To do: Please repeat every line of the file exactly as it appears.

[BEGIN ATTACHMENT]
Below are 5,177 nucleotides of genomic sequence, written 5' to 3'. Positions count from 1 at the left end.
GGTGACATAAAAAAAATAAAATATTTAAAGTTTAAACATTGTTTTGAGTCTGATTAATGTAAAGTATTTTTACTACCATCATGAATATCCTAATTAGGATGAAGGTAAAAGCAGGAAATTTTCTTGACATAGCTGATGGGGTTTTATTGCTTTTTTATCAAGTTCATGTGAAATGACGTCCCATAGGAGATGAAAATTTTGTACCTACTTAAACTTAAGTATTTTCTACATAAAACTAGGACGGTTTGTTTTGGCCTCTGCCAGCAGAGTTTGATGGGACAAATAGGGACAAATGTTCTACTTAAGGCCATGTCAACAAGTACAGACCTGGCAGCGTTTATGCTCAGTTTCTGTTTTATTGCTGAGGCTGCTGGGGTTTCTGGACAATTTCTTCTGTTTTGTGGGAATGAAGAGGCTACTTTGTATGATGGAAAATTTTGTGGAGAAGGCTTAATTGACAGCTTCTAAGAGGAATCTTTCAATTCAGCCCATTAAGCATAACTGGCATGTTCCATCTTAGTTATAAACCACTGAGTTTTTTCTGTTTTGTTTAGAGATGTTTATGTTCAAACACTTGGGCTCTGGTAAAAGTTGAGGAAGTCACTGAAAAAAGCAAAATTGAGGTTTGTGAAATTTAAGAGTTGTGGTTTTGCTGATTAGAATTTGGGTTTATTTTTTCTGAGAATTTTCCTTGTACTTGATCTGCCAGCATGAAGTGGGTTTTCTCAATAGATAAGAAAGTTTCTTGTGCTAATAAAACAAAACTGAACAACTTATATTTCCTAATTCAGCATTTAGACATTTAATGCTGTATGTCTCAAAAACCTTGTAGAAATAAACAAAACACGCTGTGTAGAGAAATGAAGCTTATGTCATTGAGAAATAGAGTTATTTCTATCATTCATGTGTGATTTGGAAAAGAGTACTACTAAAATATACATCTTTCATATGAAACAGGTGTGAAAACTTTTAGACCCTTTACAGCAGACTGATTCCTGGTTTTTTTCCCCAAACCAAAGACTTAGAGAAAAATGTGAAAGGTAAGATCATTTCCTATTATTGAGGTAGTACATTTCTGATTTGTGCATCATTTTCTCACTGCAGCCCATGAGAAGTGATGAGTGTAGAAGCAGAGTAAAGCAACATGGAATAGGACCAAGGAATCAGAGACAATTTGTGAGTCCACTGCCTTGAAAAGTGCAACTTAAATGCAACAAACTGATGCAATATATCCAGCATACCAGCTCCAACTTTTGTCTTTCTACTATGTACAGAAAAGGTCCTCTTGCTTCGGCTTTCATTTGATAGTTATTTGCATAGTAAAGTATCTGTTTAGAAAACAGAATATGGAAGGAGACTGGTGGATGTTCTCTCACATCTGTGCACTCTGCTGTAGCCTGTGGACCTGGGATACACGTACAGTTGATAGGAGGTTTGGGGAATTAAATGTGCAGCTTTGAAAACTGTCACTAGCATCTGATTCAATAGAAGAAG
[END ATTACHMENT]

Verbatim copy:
Below are 5,177 nucleotides of genomic sequence, written 5' to 3'. Positions count from 1 at the left end.
GGTGACATAAAAAAAATAAAATATTTAAAGTTTAAACATTGTTTTGAGTCTGATTAATGTAAAGTATTTTTACTACCATCATGAATATCCTAATTAGGATGAAGGTAAAAGCAGGAAATTTTCTTGACATAGCTGATGGGGTTTTATTGCTTTTTTATCAAGTTCATGTGAAATGACGTCCCATAGGAGATGAAAATTTTGTACCTACTTAAACTTAAGTATTTTCTACATAAAACTAGGACGGTTTGTTTTGGCCTCTGCCAGCAGAGTTTGATGGGACAAATAGGGACAAATGTTCTACTTAAGGCCATGTCAACAAGTACAGACCTGGCAGCGTTTATGCTCAGTTTCTGTTTTATTGCTGAGGCTGCTGGGGTTTCTGGACAATTTCTTCTGTTTTGTGGGAATGAAGAGGCTACTTTGTATGATGGAAAATTTTGTGGAGAAGGCTTAATTGACAGCTTCTAAGAGGAATCTTTCAATTCAGCCCATTAAGCATAACTGGCATGTTCCATCTTAGTTATAAACCACTGAGTTTTTTCTGTTTTGTTTAGAGATGTTTATGTTCAAACACTTGGGCTCTGGTAAAAGTTGAGGAAGTCACTGAAAAAAGCAAAATTGAGGTTTGTGAAATTTAAGAGTTGTGGTTTTGCTGATTAGAATTTGGGTTTATTTTTTCTGAGAATTTTCCTTGTACTTGATCTGCCAGCATGAAGTGGGTTTTCTCAATAGATAAGAAAGTTTCTTGTGCTAATAAAACAAAACTGAACAACTTATATTTCCTAATTCAGCATTTAGACATTTAATGCTGTATGTCTCAAAAACCTTGTAGAAATAAACAAAACACGCTGTGTAGAGAAATGAAGCTTATGTCATTGAGAAATAGAGTTATTTCTATCATTCATGTGTGATTTGGAAAAGAGTACTACTAAAATATACATCTTTCATATGAAACAGGTGTGAAAACTTTTAGACCCTTTACAGCAGACTGATTCCTGGTTTTTTTCCCCAAACCAAAGACTTAGAGAAAAATGTGAAAGGTAAGATCATTTCCTATTATTGAGGTAGTACATTTCTGATTTGTGCATCATTTTCTCACTGCAGCCCATGAGAAGTGATGAGTGTAGAAGCAGAGTAAAGCAACATGGAATAGGACCAAGGAATCAGAGACAATTTGTGAGTCCACTGCCTTGAAAAGTGCAACTTAAATGCAACAAACTGATGCAATATATCCAGCATACCAGCTCCAACTTTTGTCTTTCTACTATGTACAGAAAAGGTCCTCTTGCTTCGGCTTTCATTTGATAGTTATTTGCATAGTAAAGTATCTGTTTAGAAAACAGAATATGGAAGGAGACTGGTGGATGTTCTCTCACATCTGTGCACTCTGCTGTAGCCTGTGGACCTGGGATACACGTACAGTTGATAGGAGGTTTGGGGAATTAAATGTGCAGCTTTGAAAACTGTCACTAGCATCTGATTCAATAGAAGAAG